The group that published their paper in Nature did not find these genetic materials. The full Nature research paper is published online for free here: <>.  The dense genetic science in that paper gives you an idea how complex these genetic studies are. 

So just with the publication of these papers recently, we now have a much more complete and detailed history of the first migrations into the Caribbean and exactly who these people were over time. We see that the migrants were a mosaic of cultures spreading out over 1,000,000 square miles and 700 islands going back 6,000 years or maybe even earlier; the genetic research continues using lab equipment that only those who study in Eurasia had before.

There are sixteen archaeological sites in Cuba, the Bahamas, Puerto Rico, Guadeloupe, and St. Lucia — classified as ‘Archaic’ or ‘Ceramic.’  The later Arawak-related people settled in the Bahamas, Cuba, the Dominican Republic, Haiti, Puerto Rico, Guadeloupe, St. Lucia, Curaçao, and Venezuela.

Some archaeologists pointed to dramatic shifts in Caribbean pottery styles as evidence of new migrations.  But the Caribbean DNA study shows all of the styles were created by one group of people over time.  Pictured: These effigy vessels belong to the Saladoid pottery type, ornate and difficult to shape. Source: Corinne Hofman and Menno Hoogland/Florida Museum of Natural History


Sunday, May 2, 2021

The Past for the Future?

Pfannkuche Explores the Pecatonica River Valley

~ “Field Notes” by James Meierhoff, PhD Candidate UIC ~

Required reading during my early graduate school curriculum included selections from Charles Lyell’s 1830 Principles of Geology, a book that popularized many of the concepts previously developed by fellow geologist James Hutton (most noted for his 1788 work Theory of the Earth), including the concept of Uniformitarianism. Arguably the corner stone of modern archaeological dating techniques and understanding, Uniformitarianism, as applied to archaeology, is the supposition that the natural laws and processes that operate in our present-day scientific observations are the same that have operated to form the Earth in the past. 

In the nineteenth century this concept was used to counter the notion of a biblical reckoning of the earth (Creationism), and allowed archaeologists to begin dating archaeological deposits using scientific principles (such as the various laws of superposition) and push mankind’s achievements past the 4,000 BCE  threshold established by biblical scholars using genealogy from Old Testament texts.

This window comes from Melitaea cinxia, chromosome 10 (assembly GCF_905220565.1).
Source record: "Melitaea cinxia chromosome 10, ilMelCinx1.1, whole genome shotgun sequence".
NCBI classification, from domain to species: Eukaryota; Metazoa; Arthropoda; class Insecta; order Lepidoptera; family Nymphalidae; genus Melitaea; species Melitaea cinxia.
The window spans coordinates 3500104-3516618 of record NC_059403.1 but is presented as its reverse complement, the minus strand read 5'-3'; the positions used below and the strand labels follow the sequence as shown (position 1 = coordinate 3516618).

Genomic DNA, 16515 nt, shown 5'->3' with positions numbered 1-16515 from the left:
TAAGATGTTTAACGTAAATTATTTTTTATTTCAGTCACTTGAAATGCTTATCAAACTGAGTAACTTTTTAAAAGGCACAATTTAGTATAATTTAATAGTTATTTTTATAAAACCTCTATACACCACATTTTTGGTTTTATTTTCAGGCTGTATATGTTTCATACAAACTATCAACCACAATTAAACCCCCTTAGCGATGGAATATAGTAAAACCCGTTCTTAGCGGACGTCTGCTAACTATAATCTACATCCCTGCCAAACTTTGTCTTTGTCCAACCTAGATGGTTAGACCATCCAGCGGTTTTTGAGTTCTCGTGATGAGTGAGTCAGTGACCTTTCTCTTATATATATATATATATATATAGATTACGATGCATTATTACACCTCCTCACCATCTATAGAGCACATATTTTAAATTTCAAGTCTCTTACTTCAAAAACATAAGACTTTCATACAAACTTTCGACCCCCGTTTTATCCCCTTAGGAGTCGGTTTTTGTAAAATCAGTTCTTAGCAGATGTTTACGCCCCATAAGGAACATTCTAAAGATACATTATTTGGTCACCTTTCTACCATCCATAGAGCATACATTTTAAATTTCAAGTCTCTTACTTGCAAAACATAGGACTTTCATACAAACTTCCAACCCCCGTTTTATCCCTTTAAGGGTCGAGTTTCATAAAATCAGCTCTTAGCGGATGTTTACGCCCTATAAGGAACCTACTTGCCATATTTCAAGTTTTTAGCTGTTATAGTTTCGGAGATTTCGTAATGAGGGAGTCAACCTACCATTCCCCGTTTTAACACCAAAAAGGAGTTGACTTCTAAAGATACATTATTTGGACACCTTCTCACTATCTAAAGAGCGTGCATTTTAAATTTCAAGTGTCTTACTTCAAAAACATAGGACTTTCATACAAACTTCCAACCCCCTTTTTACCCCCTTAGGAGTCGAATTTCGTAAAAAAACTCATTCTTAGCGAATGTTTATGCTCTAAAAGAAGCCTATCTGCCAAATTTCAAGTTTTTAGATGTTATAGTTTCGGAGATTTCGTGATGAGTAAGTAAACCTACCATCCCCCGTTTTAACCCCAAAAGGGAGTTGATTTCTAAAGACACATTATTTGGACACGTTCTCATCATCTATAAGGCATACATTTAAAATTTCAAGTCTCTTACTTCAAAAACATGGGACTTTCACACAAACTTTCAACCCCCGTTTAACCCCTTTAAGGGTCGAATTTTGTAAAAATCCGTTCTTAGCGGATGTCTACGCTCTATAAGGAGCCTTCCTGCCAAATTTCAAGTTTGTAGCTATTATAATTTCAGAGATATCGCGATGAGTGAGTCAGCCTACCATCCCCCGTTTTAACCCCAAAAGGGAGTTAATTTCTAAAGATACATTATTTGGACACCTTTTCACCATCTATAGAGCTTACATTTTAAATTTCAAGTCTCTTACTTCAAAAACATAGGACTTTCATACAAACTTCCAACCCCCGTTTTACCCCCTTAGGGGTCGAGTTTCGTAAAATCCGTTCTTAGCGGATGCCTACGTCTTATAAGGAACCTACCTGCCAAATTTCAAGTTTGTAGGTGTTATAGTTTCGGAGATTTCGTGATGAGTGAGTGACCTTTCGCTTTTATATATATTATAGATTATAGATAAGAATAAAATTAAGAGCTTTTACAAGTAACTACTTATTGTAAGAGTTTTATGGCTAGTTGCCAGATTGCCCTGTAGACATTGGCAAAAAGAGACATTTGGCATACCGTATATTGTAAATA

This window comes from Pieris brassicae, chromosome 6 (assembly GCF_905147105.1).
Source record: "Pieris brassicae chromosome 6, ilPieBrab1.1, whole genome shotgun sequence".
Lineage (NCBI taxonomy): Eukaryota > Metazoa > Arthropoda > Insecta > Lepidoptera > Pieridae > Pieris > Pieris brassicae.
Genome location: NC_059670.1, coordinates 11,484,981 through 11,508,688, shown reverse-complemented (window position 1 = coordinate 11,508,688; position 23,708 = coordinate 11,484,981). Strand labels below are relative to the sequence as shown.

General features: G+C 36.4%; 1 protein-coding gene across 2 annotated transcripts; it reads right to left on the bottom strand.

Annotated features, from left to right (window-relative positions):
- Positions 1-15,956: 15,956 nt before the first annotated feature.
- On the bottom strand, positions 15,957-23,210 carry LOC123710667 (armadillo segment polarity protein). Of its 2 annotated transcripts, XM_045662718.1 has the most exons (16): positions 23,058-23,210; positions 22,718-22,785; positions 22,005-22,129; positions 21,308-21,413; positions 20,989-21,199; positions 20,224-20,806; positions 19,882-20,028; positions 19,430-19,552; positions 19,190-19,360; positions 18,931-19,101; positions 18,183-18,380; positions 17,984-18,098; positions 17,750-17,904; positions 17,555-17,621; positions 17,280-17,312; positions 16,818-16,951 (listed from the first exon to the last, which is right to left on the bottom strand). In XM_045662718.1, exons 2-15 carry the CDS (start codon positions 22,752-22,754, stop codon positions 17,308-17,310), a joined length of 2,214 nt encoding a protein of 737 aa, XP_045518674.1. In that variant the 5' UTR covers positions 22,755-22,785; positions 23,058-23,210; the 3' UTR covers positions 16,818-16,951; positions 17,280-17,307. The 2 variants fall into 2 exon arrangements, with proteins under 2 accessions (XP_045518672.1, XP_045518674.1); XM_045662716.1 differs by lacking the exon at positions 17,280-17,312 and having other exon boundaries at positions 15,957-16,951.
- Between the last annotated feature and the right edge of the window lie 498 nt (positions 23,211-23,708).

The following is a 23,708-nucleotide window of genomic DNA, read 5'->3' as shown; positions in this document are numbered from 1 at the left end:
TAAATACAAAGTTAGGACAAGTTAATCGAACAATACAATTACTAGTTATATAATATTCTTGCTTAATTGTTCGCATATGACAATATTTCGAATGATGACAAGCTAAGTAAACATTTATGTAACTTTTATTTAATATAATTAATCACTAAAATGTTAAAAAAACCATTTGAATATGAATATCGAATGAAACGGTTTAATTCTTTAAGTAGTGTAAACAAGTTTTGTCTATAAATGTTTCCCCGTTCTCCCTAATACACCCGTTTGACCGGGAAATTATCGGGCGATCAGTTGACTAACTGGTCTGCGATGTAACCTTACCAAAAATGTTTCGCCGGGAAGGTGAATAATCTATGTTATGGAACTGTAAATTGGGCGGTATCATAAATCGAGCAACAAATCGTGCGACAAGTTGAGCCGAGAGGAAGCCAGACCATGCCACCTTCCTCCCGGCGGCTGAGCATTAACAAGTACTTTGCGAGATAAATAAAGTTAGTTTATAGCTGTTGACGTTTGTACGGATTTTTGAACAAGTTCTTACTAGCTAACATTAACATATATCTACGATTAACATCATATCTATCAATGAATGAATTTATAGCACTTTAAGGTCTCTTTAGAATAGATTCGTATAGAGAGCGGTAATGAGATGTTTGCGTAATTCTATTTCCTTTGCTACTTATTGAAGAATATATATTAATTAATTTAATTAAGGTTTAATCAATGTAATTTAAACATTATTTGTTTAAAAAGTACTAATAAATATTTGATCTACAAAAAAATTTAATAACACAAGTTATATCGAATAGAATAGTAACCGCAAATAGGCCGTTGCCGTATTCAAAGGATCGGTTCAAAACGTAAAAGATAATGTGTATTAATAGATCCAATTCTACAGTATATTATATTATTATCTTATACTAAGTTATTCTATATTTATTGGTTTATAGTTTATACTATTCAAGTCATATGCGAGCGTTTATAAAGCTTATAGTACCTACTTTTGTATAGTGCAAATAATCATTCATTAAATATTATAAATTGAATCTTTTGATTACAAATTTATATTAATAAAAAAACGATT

Thus, science could then begin to use the present to understand the past. At the time, however,  I never really thought about how these same principles could be applied to the future (that is, using the past to understand the future).

April’s CAS hosted presentation Where People Lived on the Pecatonica River Valley During the Middle Holocene (5000-500 BCE) by Sara Pfannkuche (recorded and on Facebook Live), showed how this could be done. Her research is centered on an event known as the Hypsithermal (or Holocene climatic optimum), a period of dramatic climatic change characterized by increased temperatures (2° C rise in summer months) and decreased precipitation. Pfannkuche’s research is seeking GIS models to determine how such environmental issues might have influenced the decision-making processes of those who had been living along the Pecatonica River drainage for generations.

Unlike other river systems in the region, the Pecatonica River meanders through numerous glaciated and non-glaciated landscapes. Thus, those who lived among these various ecotones were able to better maintain their lifestyles during the changing fortunes of the Hypsithermal by exploiting the natural diversity around them rather than adapting to radical new means of survival. It was the diverse landscape that helped overcome the change. 

 Sara Pfannkuche: What Will the GIS Models Tell Us?

How will we react to the ongoing climatic variations before us? Like cultures in the past, societies in the present, and future, will have to choose how to confront this inevitable phenomenon. Perhaps we can take a cue from the past and come to understand diversity may be our strongest tool. Diverse foodways, energy and water systems, and yes, even diverse cultural viewpoints will be the only way we can overcome the changing storm ahead. 

Tuesday, April 13, 2021

 Where People Lived on the Pecatonica River Valley During the Middle Holocene (5000-500 BCE)

Speaker: Sara Pfannkuche

April 25, 2021 • 3:30pm • Zoom!

Sara Pfannkuche joins us on Sunday, April 25 to present the penultimate lecture in this season’s offerings.  A professional archaeologist who has worked on both historic and prehistoric sites in the United States for nearly 30 years, she is completing her PhD in Anthropology at University of Wisconsin-Milwaukee.